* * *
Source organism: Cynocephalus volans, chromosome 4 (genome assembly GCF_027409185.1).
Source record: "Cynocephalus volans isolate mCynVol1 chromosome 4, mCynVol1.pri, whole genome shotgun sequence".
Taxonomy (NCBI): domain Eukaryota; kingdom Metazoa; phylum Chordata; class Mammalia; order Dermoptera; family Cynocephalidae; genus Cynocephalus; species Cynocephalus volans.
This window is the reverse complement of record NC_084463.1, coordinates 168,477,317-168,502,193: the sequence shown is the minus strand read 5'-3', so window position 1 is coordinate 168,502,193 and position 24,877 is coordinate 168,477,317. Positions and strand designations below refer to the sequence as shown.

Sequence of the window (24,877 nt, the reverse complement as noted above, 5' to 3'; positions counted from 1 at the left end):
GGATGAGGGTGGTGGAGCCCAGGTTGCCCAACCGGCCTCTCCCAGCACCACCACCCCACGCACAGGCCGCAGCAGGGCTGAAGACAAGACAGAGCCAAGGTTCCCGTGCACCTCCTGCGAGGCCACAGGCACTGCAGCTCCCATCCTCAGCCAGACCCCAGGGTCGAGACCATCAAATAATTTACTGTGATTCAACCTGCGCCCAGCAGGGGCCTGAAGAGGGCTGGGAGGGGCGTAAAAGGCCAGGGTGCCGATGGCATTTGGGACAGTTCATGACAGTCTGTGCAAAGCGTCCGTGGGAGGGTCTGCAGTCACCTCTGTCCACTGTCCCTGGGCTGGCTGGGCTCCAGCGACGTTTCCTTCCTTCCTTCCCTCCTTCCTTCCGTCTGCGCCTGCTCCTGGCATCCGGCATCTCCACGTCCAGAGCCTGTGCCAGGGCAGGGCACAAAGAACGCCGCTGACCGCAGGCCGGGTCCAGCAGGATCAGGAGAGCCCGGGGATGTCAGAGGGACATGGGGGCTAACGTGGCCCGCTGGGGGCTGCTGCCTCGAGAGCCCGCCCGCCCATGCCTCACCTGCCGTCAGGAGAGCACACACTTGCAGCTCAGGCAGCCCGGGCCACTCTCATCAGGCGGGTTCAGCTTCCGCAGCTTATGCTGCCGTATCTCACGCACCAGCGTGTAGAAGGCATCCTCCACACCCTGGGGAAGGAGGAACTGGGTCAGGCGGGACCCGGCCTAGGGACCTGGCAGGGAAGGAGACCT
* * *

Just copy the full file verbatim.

Source organism: Cynocephalus volans, chromosome 4 (genome assembly GCF_027409185.1).
Source record: "Cynocephalus volans isolate mCynVol1 chromosome 4, mCynVol1.pri, whole genome shotgun sequence".
Taxonomy (NCBI): domain Eukaryota; kingdom Metazoa; phylum Chordata; class Mammalia; order Dermoptera; family Cynocephalidae; genus Cynocephalus; species Cynocephalus volans.
This window is the reverse complement of record NC_084463.1, coordinates 168,477,317-168,502,193: the sequence shown is the minus strand read 5'-3', so window position 1 is coordinate 168,502,193 and position 24,877 is coordinate 168,477,317. Positions and strand designations below refer to the sequence as shown.

Sequence of the window (24,877 nt, the reverse complement as noted above, 5' to 3'; positions counted from 1 at the left end):
GGATGAGGGTGGTGGAGCCCAGGTTGCCCAACCGGCCTCTCCCAGCACCACCACCCCACGCACAGGCCGCAGCAGGGCTGAAGACAAGACAGAGCCAAGGTTCCCGTGCACCTCCTGCGAGGCCACAGGCACTGCAGCTCCCATCCTCAGCCAGACCCCAGGGTCGAGACCATCAAATAATTTACTGTGATTCAACCTGCGCCCAGCAGGGGCCTGAAGAGGGCTGGGAGGGGCGTAAAAGGCCAGGGTGCCGATGGCATTTGGGACAGTTCATGACAGTCTGTGCAAAGCGTCCGTGGGAGGGTCTGCAGTCACCTCTGTCCACTGTCCCTGGGCTGGCTGGGCTCCAGCGACGTTTCCTTCCTTCCTTCCCTCCTTCCTTCCGTCTGCGCCTGCTCCTGGCATCCGGCATCTCCACGTCCAGAGCCTGTGCCAGGGCAGGGCACAAAGAACGCCGCTGACCGCAGGCCGGGTCCAGCAGGATCAGGAGAGCCCGGGGATGTCAGAGGGACATGGGGGCTAACGTGGCCCGCTGGGGGCTGCTGCCTCGAGAGCCCGCCCGCCCATGCCTCACCTGCCGTCAGGAGAGCACACACTTGCAGCTCAGGCAGCCCGGGCCACTCTCATCAGGCGGGTTCAGCTTCCGCAGCTTATGCTGCCGTATCTCACGCACCAGCGTGTAGAAGGCATCCTCCACACCCTGGGGAAGGAGGAACTGGGTCAGGCGGGACCCGGCCTAGGGACCTGGCAGGGAAGGAGACCT